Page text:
Nick Price and Lance Brackett met in a New Venture Creation class at University of South Florida. On the Startup Stories Podcast hosted by Jordan Raynor, Nick told the story of how they were required to launch a business as part of the class requirements. The broadcast is just under 14 minutes long and is worth a listen. I got most of the details for this piece from it.
This is not Nick's first attempt as a Founder. He also started taZu tech. Their Facebook page is HERE. I tried their website as listed in the page. It came up as an empty search page page. Their last Facebook post was 2010.
Lance Brackett is still a student at USF and has been involved with campus entrepreneurial programs during his matriculation with good success. Click his name above to read his LinkedIn profile for details.
Some may see this an an example of the young start up founder whiz kids dropping out of school and becoming a millionaire. Nick himself laughed about that idea when he and Jordan spoke, HERE is a great Harvard Business Review article about how completely wrong that myth truly is, and how we buy into outliers so easily
The Rest of the Details
From a funding, mentor, and incubator standpoint, I couldn't find any direct information on Angel.co for City Sleekers nor either of the team members. Looking at the City Sleeker site, I notice that Daniel James Scott is listed as a testimonial. A little research into Mr. Scott reveals he is a Professor and Co-Founder of the USFSP Entrepreneurship Program. Check his LinkedIn profile HERE.
A search for Mr. Scott on Angel.co doesn't show an official investment nor any advisory role in City Sleekers. He may be a silent investor or at the very least a advisor. Given that Nick and Lance came up with the City Sleekers idea in a class at USF, it is reasonable to to conclude Mr. Scott was their professor.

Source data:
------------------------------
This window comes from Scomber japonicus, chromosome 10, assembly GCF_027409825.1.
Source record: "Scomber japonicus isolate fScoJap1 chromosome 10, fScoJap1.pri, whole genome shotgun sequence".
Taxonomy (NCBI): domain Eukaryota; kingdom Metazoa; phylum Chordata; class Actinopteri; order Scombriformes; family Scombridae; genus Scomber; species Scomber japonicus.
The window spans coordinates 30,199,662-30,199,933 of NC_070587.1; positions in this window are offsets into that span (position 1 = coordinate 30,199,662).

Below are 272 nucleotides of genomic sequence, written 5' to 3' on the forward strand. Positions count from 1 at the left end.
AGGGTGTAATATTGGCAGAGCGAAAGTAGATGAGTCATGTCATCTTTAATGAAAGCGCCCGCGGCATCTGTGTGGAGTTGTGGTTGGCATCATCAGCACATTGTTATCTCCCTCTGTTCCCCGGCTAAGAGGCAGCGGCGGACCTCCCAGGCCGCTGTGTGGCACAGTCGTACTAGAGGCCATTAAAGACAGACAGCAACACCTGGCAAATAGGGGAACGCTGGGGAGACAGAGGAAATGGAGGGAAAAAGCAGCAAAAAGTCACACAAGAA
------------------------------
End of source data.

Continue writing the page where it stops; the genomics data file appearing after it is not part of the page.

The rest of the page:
I am open to being wrong about this. I did reach out to Nick via Twitter. It was on short notice, and he didn't immediately respond. Most likely he was cleaning a car at the time. I am happy to correct any errors. If I talk to Nick and then change anything here, I will repost it will the correct notifications.
Just reading about Nick and listening to him talk with Jordan Raynor gives me confidence in this team and their ability to make City Sleekers work. The mobile app platform is one of the best ways to meet the on demand market they are looking to create.
There are some possible product perception issues for customers. This NY Times article gives a quick rundown of a few along with a Texas-based company trying a similar concept. Given the shift to the on demand delivery concept combined with the independent contractor model for labor, I like the strategy here. I also like that Nick has tried a differnt model before and has learned from it.
When Nick and Lance launch their app, I see it as being a two-fold concept. First as a customer platform for request for services. This idea is simple and given a good data connection can lead to great response times.
Second, as a contractor scheduling platform. With enough lead time, an appointment calendar can be set up and independent contractors can sign up to fill available calls. This fits exactly into Nick's desire to have people working for him who genuinely want to be there. Nick can also forecast need to find and train more people. Nick could even enlist the contractors themselves to recruit and provide financial incentive to do so.
I look forward to talking with Nick and Lance more when I get to Las Vegas. Leave a comment or two below and let me know what I may have missed.